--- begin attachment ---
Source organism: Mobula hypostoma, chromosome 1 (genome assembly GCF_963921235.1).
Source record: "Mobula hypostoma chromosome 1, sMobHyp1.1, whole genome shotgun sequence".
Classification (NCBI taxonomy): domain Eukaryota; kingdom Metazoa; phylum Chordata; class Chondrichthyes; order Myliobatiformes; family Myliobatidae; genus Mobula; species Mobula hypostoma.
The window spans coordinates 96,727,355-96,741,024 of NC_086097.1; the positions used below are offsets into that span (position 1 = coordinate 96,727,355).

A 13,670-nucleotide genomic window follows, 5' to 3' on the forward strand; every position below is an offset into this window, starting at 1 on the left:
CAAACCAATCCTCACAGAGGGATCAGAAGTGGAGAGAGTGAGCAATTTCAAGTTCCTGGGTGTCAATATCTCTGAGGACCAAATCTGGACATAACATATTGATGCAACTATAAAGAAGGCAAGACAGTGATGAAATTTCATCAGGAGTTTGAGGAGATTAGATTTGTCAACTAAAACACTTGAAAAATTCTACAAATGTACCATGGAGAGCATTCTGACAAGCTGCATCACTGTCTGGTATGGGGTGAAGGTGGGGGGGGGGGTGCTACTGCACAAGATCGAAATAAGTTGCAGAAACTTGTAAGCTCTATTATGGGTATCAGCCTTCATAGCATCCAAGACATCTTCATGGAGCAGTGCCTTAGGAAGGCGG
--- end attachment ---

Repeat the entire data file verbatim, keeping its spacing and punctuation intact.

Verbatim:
Source organism: Mobula hypostoma, chromosome 1 (genome assembly GCF_963921235.1).
Source record: "Mobula hypostoma chromosome 1, sMobHyp1.1, whole genome shotgun sequence".
Classification (NCBI taxonomy): domain Eukaryota; kingdom Metazoa; phylum Chordata; class Chondrichthyes; order Myliobatiformes; family Myliobatidae; genus Mobula; species Mobula hypostoma.
The window spans coordinates 96,727,355-96,741,024 of NC_086097.1; the positions used below are offsets into that span (position 1 = coordinate 96,727,355).

A 13,670-nucleotide genomic window follows, 5' to 3' on the forward strand; every position below is an offset into this window, starting at 1 on the left:
CAAACCAATCCTCACAGAGGGATCAGAAGTGGAGAGAGTGAGCAATTTCAAGTTCCTGGGTGTCAATATCTCTGAGGACCAAATCTGGACATAACATATTGATGCAACTATAAAGAAGGCAAGACAGTGATGAAATTTCATCAGGAGTTTGAGGAGATTAGATTTGTCAACTAAAACACTTGAAAAATTCTACAAATGTACCATGGAGAGCATTCTGACAAGCTGCATCACTGTCTGGTATGGGGTGAAGGTGGGGGGGGGGGTGCTACTGCACAAGATCGAAATAAGTTGCAGAAACTTGTAAGCTCTATTATGGGTATCAGCCTTCATAGCATCCAAGACATCTTCATGGAGCAGTGCCTTAGGAAGGCGG